Here is more from Emory on Dick Cecil’s baseball collection:
Cecil’s Hank Aaron materials in MARBL include scouting reports that assess Aaron’s potential as a Major League Baseball prospect;
Atlanta artist creates Derby posters
Susan Easton Burns fell under the spell of horses as a girl growing up in upstate New York, enjoys the equestrian life today and has found the powerful animals an inspiring subject for her paintings that merge motion with emotion.
The Kentucky Derby tapped the Atlanta painter as the official artist of its 140th running, and she has created posters for it and the preliminary Kentucky Oaks race.
Marietta’s Dk Gallery will host an art talk and poster signing event from 2 to 6 p.m. April 12.
“The artistic challenge for me was to remember what the day really represents and to convey that meaning as honestly as possible,” Burns said in her Derby artist biography. “Thousands of people have spent countless hours establishing two small minutes as a reminder of some simple principles that guide us in the universe. Unity, the pursuit of excellence and honoring those who came before us are some of the principles that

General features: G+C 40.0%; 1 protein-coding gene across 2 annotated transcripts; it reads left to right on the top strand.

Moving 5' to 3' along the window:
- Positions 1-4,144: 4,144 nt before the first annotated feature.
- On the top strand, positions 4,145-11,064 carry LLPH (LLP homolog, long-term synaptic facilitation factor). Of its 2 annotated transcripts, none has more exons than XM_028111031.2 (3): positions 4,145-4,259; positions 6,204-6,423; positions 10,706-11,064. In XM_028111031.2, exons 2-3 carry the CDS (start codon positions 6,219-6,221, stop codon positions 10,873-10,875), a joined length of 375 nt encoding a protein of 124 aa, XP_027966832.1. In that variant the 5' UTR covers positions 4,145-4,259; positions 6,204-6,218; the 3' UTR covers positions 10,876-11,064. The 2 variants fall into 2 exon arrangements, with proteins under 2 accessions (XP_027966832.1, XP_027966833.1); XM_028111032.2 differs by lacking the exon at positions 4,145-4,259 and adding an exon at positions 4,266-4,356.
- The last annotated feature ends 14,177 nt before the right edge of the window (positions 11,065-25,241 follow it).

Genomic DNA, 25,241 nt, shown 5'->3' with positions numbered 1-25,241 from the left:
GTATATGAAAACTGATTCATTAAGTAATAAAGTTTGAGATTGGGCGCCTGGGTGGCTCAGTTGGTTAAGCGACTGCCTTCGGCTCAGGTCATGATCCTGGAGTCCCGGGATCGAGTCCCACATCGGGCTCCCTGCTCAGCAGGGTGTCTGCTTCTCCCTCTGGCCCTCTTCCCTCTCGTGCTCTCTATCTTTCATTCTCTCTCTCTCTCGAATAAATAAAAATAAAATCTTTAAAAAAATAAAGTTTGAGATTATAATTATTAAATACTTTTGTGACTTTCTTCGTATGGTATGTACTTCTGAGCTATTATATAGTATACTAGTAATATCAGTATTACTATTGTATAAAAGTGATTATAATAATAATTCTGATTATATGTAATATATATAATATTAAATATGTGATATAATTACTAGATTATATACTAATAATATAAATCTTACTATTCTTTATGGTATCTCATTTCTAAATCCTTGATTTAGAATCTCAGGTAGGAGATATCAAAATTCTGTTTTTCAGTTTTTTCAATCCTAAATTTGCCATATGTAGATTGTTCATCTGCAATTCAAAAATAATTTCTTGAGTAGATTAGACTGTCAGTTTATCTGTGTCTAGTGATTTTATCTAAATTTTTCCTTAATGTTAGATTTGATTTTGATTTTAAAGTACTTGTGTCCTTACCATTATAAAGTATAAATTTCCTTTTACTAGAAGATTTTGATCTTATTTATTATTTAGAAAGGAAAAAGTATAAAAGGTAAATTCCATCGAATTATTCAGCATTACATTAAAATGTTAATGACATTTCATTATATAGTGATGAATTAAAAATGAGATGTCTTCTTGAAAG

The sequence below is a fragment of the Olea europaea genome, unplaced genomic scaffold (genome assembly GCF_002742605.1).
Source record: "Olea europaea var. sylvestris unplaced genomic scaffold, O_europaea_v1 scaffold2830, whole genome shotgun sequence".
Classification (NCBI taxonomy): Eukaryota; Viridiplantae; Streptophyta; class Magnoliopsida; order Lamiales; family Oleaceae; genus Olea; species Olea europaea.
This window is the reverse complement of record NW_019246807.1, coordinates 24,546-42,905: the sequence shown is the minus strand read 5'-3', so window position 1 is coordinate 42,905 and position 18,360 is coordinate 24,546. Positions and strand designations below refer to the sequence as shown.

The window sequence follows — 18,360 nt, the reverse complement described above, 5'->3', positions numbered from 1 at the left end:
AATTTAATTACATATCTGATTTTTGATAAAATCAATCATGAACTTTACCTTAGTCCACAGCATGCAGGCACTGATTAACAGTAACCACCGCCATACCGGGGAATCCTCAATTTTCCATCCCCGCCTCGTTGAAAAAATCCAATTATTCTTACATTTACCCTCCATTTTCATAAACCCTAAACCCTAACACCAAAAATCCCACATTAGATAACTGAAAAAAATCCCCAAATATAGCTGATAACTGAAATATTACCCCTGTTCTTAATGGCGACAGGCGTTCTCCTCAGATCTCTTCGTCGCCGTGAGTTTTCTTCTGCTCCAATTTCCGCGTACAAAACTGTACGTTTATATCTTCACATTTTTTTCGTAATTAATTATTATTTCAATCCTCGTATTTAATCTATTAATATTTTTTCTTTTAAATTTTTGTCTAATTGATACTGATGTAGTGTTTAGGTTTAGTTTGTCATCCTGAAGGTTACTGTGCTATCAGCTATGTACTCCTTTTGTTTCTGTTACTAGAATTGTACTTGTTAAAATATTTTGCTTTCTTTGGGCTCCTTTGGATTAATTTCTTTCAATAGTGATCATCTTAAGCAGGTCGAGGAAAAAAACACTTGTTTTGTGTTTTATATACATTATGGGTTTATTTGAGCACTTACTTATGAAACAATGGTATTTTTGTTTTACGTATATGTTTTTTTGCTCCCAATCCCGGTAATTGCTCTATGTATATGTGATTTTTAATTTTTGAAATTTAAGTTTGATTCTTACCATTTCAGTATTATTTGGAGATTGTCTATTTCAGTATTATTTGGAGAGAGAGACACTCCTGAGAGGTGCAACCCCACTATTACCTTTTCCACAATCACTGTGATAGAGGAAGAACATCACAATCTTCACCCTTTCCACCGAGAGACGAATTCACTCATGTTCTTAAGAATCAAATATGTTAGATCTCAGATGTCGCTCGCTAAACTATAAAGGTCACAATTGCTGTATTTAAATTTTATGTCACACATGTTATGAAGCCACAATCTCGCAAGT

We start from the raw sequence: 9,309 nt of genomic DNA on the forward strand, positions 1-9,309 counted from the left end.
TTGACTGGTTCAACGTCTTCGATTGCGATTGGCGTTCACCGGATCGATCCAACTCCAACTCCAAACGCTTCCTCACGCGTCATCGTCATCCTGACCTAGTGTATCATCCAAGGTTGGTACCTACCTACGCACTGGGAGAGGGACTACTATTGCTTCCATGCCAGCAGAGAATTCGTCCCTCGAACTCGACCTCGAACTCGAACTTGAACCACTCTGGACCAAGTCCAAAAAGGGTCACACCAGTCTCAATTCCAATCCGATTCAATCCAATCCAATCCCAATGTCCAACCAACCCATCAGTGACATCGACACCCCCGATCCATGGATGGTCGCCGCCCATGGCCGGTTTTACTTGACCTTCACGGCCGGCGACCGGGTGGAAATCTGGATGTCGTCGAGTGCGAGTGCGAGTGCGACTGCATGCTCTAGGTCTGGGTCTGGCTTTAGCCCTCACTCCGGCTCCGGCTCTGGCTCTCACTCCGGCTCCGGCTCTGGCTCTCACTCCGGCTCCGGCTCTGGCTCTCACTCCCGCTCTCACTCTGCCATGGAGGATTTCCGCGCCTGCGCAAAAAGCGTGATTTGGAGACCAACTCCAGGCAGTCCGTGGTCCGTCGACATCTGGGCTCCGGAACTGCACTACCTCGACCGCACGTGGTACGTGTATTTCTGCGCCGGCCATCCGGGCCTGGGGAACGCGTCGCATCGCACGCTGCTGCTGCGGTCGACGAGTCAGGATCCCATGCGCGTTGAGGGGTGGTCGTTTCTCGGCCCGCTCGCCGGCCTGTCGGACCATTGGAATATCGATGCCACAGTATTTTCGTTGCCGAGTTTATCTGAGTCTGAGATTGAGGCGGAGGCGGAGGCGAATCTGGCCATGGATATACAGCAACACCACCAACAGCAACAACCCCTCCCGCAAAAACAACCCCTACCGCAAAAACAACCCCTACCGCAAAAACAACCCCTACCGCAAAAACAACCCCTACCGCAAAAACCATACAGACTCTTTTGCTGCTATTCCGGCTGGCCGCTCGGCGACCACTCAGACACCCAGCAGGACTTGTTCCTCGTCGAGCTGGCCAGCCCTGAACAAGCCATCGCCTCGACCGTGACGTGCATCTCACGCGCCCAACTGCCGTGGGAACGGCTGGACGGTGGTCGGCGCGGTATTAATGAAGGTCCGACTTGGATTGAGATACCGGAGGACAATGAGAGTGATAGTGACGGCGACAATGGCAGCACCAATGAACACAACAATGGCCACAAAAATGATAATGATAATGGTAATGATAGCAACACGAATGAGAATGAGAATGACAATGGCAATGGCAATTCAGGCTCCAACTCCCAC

High school musical nominees announced
Milton High School and Tri-Cities High School lead the pack in nominations for the Shuler Hensley Awards (also known as the Georgia High School Musical Theater Awards), announced Wednesday. The two Fulton County schools each scored 14 nominations.
Other nominee leaders are West Forsyth School (11) and Johns Creek and Calhoun high schools (10 each).
In all, 34 schools received either a nomination or an honorable mention. Full list: www.shulerawards.org.
The awards ceremony will take place at 7:30 p.m. April 17 at Cobb Energy Performing Arts Centre. Tickets, $20: 1-800-653-8000, ticketmaster.com. HOWARD POUSNER
BY SALLY HANSELL / FOR THE AJC
When outsider artist Eddie Owens Martin, known as St. EOM, died in 1986, he left behind a visionary art complex of painted concrete walls, totems and pagoda-like structures near Buena Vista.
Named Pasaquan, the folk art site was listed on the National Register of Historic Places in 2008. The Pasaquan Preservation Society has maintained the 7-acre site for more than two decades, but preventing deterioration has been more than the small, volunteer group could handle.